Kxt-i- .tor?. Admin
on and others
?*. II] ftril it to their
advantage to communicate with us be?
fore disposing of largo or ?mail collec?
tion? of book? autograph?, (nnta or
Other literar?. ?proportv; t rompt removal
raah dovsn HKNKV .MAI.KAN New
York'a LarrffOM Hookatore. ?2 KroadwMV.
and *?*a Nt-w_t..N. Y. Tel Hroad 33o0-3t"01.
?4 a LL-OUT-Or- PRINT-BOOKS M
?Ta M i.: ; Mg? can a?t ?ou an. txx?k avar
puMJahsvt on any eubjeol. 1 ha n.oat ??par:
look On?ir *??ant. Whan in l.nslanl call ?.nd
rar? book? BAKER'S IR-AT
Stxjtjh ttivv. Statt li.-iai.i at.. b!?iD??.?r.aia j
ne?s and repulsive squalor on the river
fronts of Mississippi towns and cities,
and in the contrast of them w-ith what
the French undoubtedly would have
made them; but there ?i no less in the
suggestion of the practical work which
the French spirit would h??-. e accom?
plished for the control of the not? un
?peakably disastrous flood?. The fact
is that not only have we let or.e of the
noblest streams in the world become n
teens of worse than sordid common?
place, but that also we have so neg?
lected or misused the finest inland
waterway system In the world as to
make ItsMwindling value for commerce
less than the losses which it inflicts
upon the country in its seasons of un?
bridled floods. Dr. Finley dwells upon
thee intensely modern and utilitarian
phases of the subject with no less in?
terest and authority than he employs
11 dealing with the romance and ad?
venture of two and a half centuries
ago; and he gives us the unused and
ing rcminderr that hitherto the
flood? of the lower Missis?
sippi have proceeded from only one at
a time of the three great tributary
river systems. If floods in just one of
them can be so destructive, what would
be the resu t if Red Liver. Ohio and
Missouri should all three ripe to the
brim at once?
In writing upon the many phases of
this fascinating theme, from Cartier
to the present day, Dr. Finley cor?
dially acknowledges his great indebt?
edness to Parkman, whose monumental
works he draws upon and quotes on
almost every page. That was inevita?
ble. No man can write of the history
of the West and leave out Parkman to
any better purpose than he could write
of the Retreat of the Ten Thousand
and leave out Xenophon. But there i?
no mere cribbing from that vast treas
Il formation and of inspiration,
nor any slavish following of the great
: whom the author so reverently
esteems. Every chapter is instinct with
virile originality, and every page bears
the unmistakable touch of the author's
individuality. Whether he recalls the
adventures of La Salle with Parkman,
or st-,dies Lincoln with Hay and Nic?
ola?, or analyze? the statistics of the
latest government reports, it la always
Dr. Finley himself who is writing, in?
terpreting and instructing and inspiring
the reader. He has addressed himself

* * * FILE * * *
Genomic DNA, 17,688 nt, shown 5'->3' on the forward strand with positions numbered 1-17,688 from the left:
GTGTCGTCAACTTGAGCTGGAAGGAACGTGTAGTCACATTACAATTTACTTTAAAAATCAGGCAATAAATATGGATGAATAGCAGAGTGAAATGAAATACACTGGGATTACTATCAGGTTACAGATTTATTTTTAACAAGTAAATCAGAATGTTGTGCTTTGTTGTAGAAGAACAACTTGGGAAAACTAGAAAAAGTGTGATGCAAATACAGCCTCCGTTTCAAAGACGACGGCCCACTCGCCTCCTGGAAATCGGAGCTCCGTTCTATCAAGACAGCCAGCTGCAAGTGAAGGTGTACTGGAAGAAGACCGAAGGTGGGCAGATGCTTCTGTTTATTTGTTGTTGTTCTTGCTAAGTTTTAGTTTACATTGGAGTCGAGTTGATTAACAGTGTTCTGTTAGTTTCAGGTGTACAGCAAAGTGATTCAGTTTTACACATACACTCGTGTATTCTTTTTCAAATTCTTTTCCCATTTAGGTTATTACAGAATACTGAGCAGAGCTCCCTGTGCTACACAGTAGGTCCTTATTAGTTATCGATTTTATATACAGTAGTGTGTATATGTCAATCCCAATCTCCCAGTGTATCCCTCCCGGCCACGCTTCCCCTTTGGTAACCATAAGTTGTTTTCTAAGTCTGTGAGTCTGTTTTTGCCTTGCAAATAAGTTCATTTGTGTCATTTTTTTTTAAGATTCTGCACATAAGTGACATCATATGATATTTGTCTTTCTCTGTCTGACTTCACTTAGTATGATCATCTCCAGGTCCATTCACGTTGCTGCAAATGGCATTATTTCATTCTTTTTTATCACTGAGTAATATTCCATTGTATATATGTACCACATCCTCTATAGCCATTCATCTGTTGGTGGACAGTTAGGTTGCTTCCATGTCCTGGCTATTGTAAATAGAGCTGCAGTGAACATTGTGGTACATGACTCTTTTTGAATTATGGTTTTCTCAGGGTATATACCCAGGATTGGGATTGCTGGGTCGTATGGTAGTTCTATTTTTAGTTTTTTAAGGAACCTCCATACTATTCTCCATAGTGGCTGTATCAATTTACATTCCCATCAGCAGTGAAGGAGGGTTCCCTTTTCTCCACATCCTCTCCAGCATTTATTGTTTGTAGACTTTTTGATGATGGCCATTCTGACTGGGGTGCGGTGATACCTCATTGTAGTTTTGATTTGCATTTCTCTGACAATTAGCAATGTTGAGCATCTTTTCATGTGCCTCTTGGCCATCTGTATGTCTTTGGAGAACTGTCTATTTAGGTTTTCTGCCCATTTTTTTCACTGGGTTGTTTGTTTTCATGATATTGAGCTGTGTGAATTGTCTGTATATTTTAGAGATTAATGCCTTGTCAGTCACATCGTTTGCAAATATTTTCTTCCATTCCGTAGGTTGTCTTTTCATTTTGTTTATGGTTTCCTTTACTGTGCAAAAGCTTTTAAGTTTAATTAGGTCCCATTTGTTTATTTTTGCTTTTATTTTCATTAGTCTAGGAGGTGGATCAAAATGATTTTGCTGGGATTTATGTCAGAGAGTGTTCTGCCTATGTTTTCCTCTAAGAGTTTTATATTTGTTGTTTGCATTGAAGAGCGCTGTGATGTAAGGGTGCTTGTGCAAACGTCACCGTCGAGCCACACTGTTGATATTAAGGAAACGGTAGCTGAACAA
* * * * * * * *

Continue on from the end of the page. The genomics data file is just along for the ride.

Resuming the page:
to the task with sympathy and teal, and
he has performed it with a thorough?
ness, a lucidity and an enthralling und
convincing chaim which stamp his vol?
ume ai a classic in the very year of its
ublication. The glowing tribute which
e pays to Parkman in his epilogue is,
of course, every word deserved by that
greatest of the historians of America.
But in the fulness and the fine t
tion of. h il appreciation of that master
there is an unconscious revelation of
the measure of his own capacity and
fitness to write also of that of which
Parkman wrote. "No man is a hero to
his valet," for the reason that the
valet is incapable of appreciating hero?
ism It takes a hero to know a hero.
So it has taken a writer of Parkman's
own spirit to appreciate Parkman, and
to divine so justly the great themes
which Parkman has made immortal.
O^Bf? * Ta jBt?
m ?^HSWSSttaaB ? ??9 * *?
'' J?hnFinleyC THcteiKCH in rue
HtARTof AM11ICA"? CHAKLtS
Its Present Status and Iti
Till ?tiNQt ERINO JEW. nr John Foaler Fraii-T
; i w?$ ?U? ?
Mr. Fraser has visited all the corner:
of the earth, and bar, written book!
hbout several of them. While on his
travels he fourni occasion to study th?
presert position of the Jews in the
New World and the countries of the
Old, and he presents in these pages his
data, which are numerous, and his con?
clusion, which Is that the Jew hai
reached the apogee of his achievement
as a race, and that he will henceforth
gradually be absorbed by his environ?
ment, tha* he will disappear as a na?
tion within the nations, and survive
or.lv a? an influence, a part of the
geni'.is of the civilized peoples of the
The book is written witn an almost
breathless piling up of names and
fact?; its author is just when he
speaks of those peculiarities which are
held to be characteristically Jewish,
hut which arc often no more than re
sultr of rapid changes in financial and
consequently in social ?tending; and he
hns great faith in the Dost hoc erno
Vi'ovtcr hoc method of reasoning. As
for insti.iice: Holland became a great
commercial nation after the settlement.
there of the expulse?! Portuguese Jews;
therefore it was tht Portuguese Jews
who made Holland a great commercial
nation, for clinching proof -at the
same time the trade of Portugal began
?o deeline. Mr. Fraser applies the same
argument to Amerca's "astounding
rise," all of which does not. of course,
alfec'. the significan'.e of the accounts
he gives of Jews :n tdl civilized nations
who have won eminence, and rendered